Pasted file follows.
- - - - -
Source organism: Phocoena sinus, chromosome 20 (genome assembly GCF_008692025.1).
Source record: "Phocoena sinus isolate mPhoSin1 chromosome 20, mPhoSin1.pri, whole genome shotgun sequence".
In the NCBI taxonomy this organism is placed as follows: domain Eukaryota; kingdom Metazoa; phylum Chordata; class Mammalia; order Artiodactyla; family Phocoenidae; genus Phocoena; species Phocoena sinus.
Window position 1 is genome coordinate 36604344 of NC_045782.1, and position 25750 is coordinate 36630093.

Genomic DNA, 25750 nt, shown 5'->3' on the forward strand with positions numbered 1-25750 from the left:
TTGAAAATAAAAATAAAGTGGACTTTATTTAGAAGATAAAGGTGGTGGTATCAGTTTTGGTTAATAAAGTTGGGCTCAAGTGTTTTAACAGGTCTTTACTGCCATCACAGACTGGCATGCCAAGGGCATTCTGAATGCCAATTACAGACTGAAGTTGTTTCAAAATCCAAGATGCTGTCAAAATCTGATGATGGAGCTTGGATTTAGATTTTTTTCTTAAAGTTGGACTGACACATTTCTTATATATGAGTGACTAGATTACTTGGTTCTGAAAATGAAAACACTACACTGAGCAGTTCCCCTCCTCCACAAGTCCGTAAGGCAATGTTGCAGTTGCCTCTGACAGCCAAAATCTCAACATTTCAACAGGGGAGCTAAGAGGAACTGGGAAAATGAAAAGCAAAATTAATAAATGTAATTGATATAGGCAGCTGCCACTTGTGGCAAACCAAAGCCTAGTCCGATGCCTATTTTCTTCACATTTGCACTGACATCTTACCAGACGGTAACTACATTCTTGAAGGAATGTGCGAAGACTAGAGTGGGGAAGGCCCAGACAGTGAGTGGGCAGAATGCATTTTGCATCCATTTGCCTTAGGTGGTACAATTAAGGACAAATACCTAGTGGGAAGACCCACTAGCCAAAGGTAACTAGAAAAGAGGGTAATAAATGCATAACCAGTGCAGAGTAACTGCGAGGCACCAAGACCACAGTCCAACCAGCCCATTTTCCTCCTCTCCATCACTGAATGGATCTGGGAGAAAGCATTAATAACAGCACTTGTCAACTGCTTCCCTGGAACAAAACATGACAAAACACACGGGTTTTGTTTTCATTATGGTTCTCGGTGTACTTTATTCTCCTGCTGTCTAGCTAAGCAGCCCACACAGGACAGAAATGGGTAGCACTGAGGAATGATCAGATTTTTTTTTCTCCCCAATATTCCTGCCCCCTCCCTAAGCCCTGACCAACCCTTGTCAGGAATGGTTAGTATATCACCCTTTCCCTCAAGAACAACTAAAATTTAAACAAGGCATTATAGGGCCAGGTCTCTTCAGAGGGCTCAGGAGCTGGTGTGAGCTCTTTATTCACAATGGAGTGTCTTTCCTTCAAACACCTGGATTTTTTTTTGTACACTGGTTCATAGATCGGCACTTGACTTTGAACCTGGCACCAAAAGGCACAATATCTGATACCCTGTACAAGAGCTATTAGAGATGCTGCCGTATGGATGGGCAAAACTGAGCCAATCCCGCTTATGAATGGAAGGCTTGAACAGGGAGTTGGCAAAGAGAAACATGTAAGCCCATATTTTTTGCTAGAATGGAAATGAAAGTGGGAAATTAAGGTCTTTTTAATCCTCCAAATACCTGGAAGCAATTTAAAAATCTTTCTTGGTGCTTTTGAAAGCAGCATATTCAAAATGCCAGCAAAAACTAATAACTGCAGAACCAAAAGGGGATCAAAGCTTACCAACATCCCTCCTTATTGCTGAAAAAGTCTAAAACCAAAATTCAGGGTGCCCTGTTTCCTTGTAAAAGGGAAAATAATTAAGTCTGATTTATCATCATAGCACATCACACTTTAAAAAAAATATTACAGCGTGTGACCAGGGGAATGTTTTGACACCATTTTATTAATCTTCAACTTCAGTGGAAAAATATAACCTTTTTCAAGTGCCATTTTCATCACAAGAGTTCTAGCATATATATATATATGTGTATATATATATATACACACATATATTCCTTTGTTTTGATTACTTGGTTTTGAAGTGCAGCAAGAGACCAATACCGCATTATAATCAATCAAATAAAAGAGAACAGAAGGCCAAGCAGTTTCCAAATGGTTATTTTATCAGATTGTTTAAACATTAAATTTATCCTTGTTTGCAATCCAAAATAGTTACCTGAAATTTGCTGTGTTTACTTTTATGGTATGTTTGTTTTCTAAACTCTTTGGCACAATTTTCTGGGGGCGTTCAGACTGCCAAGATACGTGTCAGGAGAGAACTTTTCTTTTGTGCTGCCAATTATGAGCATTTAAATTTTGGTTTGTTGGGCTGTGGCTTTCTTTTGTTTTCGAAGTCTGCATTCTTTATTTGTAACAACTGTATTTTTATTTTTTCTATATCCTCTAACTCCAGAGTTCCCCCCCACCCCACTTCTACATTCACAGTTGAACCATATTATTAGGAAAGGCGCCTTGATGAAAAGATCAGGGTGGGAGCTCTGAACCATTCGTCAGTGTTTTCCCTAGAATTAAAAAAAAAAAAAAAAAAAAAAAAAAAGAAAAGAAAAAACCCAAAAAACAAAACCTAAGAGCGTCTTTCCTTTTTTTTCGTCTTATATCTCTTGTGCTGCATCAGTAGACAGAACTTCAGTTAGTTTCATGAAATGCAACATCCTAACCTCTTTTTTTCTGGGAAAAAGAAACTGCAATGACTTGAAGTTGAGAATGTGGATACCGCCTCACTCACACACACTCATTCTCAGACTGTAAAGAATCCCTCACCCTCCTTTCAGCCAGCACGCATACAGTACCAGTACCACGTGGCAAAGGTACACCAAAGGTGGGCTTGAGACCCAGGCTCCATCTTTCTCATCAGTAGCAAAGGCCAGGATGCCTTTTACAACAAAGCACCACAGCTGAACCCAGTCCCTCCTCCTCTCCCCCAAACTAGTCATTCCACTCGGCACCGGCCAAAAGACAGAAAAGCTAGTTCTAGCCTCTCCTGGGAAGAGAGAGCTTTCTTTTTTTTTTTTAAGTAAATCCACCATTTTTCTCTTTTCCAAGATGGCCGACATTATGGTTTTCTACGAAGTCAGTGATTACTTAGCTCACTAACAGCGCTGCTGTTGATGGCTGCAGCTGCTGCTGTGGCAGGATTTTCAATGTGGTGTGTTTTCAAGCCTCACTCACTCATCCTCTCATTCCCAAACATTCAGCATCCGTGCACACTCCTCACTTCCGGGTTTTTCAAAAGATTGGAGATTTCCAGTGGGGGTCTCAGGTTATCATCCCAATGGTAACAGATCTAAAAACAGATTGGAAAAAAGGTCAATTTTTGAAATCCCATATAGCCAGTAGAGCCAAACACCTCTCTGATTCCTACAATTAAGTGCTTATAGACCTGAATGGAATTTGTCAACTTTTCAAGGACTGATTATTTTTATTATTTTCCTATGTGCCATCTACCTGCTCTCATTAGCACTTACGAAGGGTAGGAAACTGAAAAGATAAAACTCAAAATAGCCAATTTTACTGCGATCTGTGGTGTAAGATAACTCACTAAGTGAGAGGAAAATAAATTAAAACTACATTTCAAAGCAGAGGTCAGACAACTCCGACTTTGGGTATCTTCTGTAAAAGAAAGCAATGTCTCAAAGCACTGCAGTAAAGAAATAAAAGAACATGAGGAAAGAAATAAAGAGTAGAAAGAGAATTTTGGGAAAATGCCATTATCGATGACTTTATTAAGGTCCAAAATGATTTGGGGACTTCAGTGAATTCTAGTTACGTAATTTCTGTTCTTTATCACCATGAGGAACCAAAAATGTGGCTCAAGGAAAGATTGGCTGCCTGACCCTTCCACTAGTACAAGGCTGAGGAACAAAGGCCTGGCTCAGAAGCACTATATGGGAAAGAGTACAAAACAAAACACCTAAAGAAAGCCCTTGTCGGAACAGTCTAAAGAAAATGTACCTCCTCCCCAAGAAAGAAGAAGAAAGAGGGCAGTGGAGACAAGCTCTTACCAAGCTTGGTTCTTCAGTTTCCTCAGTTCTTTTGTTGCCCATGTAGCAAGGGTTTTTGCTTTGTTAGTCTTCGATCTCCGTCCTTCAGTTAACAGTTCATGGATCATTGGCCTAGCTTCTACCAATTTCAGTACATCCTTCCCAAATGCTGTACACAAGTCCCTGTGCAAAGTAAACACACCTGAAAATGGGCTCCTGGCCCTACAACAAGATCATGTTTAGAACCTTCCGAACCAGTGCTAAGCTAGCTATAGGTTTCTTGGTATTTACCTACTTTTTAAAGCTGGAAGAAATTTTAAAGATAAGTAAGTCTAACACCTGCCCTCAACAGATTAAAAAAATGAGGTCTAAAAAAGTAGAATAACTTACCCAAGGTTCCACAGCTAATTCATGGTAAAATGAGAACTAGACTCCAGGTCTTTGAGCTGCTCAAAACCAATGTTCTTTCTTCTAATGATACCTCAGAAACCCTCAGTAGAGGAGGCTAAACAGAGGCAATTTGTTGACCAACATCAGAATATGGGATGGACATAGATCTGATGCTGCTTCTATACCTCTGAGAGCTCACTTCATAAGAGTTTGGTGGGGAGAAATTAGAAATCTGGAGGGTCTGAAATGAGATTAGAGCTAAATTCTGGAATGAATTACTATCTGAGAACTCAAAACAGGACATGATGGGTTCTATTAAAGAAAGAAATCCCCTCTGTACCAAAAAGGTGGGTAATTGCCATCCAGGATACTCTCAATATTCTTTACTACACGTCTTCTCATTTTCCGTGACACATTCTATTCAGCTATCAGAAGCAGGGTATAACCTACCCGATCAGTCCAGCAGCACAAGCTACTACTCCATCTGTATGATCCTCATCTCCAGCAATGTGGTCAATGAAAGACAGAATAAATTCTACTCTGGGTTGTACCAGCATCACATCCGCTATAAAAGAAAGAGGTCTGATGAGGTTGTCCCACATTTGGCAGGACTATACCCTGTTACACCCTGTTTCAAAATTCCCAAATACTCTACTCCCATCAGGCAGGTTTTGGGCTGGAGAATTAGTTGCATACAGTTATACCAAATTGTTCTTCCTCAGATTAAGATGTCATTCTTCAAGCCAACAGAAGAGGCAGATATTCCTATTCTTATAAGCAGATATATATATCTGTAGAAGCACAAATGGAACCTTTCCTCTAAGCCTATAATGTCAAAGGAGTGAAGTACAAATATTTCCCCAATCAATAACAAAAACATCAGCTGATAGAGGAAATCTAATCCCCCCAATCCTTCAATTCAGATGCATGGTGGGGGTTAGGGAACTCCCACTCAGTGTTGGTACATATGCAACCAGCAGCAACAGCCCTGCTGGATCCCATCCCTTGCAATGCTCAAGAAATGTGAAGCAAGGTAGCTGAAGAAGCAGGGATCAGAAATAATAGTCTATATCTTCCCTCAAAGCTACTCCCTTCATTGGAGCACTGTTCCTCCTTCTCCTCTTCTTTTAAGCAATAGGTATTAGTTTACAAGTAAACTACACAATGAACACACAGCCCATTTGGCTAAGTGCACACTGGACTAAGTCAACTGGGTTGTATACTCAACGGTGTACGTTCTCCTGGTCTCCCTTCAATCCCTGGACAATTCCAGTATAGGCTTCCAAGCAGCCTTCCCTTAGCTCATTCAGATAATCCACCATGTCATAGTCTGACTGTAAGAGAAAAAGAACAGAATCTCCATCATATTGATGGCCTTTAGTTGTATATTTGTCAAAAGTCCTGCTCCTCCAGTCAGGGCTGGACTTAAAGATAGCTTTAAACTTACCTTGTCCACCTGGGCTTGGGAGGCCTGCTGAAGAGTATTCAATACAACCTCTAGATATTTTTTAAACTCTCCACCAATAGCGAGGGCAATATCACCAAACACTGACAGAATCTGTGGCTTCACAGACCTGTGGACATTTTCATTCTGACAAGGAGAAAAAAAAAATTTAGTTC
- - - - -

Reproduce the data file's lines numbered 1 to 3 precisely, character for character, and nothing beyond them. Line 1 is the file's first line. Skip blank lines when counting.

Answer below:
Source organism: Phocoena sinus, chromosome 20 (genome assembly GCF_008692025.1).
Source record: "Phocoena sinus isolate mPhoSin1 chromosome 20, mPhoSin1.pri, whole genome shotgun sequence".
In the NCBI taxonomy this organism is placed as follows: domain Eukaryota; kingdom Metazoa; phylum Chordata; class Mammalia; order Artiodactyla; family Phocoenidae; genus Phocoena; species Phocoena sinus.